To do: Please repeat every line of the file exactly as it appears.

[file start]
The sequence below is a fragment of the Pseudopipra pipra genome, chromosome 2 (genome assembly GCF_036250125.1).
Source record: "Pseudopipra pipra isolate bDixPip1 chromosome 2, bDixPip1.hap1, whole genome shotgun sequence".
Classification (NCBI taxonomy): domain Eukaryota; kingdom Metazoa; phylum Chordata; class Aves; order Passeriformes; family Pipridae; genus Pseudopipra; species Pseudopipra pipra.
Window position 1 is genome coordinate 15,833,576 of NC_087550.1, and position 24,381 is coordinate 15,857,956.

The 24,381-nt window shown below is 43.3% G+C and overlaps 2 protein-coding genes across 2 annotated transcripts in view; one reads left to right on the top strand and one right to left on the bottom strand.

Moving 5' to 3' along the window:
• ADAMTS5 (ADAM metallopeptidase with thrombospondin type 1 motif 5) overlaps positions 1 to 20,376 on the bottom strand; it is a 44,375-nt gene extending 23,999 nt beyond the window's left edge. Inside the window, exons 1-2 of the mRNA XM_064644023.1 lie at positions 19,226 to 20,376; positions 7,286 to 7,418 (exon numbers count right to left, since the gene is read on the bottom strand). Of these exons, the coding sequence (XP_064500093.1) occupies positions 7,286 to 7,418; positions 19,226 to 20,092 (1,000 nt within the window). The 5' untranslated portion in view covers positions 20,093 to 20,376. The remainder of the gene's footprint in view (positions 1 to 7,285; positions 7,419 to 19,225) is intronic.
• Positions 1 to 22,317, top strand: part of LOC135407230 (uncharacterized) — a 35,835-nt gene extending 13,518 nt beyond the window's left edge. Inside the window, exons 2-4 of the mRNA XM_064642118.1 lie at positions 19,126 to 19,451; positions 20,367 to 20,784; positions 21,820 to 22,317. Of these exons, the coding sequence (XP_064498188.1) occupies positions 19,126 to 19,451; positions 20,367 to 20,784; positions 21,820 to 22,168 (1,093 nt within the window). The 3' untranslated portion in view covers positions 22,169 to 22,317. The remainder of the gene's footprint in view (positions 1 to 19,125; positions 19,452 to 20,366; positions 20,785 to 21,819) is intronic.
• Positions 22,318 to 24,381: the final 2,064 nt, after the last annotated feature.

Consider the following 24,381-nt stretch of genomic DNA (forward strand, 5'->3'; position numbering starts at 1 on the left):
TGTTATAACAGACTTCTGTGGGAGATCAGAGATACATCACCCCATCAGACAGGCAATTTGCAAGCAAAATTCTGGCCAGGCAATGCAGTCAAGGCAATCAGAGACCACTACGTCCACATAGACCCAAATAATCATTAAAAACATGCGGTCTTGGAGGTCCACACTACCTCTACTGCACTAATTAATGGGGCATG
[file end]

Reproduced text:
The sequence below is a fragment of the Pseudopipra pipra genome, chromosome 2 (genome assembly GCF_036250125.1).
Source record: "Pseudopipra pipra isolate bDixPip1 chromosome 2, bDixPip1.hap1, whole genome shotgun sequence".
Classification (NCBI taxonomy): domain Eukaryota; kingdom Metazoa; phylum Chordata; class Aves; order Passeriformes; family Pipridae; genus Pseudopipra; species Pseudopipra pipra.
Window position 1 is genome coordinate 15,833,576 of NC_087550.1, and position 24,381 is coordinate 15,857,956.

The 24,381-nt window shown below is 43.3% G+C and overlaps 2 protein-coding genes across 2 annotated transcripts in view; one reads left to right on the top strand and one right to left on the bottom strand.

Moving 5' to 3' along the window:
• ADAMTS5 (ADAM metallopeptidase with thrombospondin type 1 motif 5) overlaps positions 1 to 20,376 on the bottom strand; it is a 44,375-nt gene extending 23,999 nt beyond the window's left edge. Inside the window, exons 1-2 of the mRNA XM_064644023.1 lie at positions 19,226 to 20,376; positions 7,286 to 7,418 (exon numbers count right to left, since the gene is read on the bottom strand). Of these exons, the coding sequence (XP_064500093.1) occupies positions 7,286 to 7,418; positions 19,226 to 20,092 (1,000 nt within the window). The 5' untranslated portion in view covers positions 20,093 to 20,376. The remainder of the gene's footprint in view (positions 1 to 7,285; positions 7,419 to 19,225) is intronic.
• Positions 1 to 22,317, top strand: part of LOC135407230 (uncharacterized) — a 35,835-nt gene extending 13,518 nt beyond the window's left edge. Inside the window, exons 2-4 of the mRNA XM_064642118.1 lie at positions 19,126 to 19,451; positions 20,367 to 20,784; positions 21,820 to 22,317. Of these exons, the coding sequence (XP_064498188.1) occupies positions 19,126 to 19,451; positions 20,367 to 20,784; positions 21,820 to 22,168 (1,093 nt within the window). The 3' untranslated portion in view covers positions 22,169 to 22,317. The remainder of the gene's footprint in view (positions 1 to 19,125; positions 19,452 to 20,366; positions 20,785 to 21,819) is intronic.
• Positions 22,318 to 24,381: the final 2,064 nt, after the last annotated feature.

Consider the following 24,381-nt stretch of genomic DNA (forward strand, 5'->3'; position numbering starts at 1 on the left):
TGTTATAACAGACTTCTGTGGGAGATCAGAGATACATCACCCCATCAGACAGGCAATTTGCAAGCAAAATTCTGGCCAGGCAATGCAGTCAAGGCAATCAGAGACCACTACGTCCACATAGACCCAAATAATCATTAAAAACATGCGGTCTTGGAGGTCCACACTACCTCTACTGCACTAATTAATGGGGCATG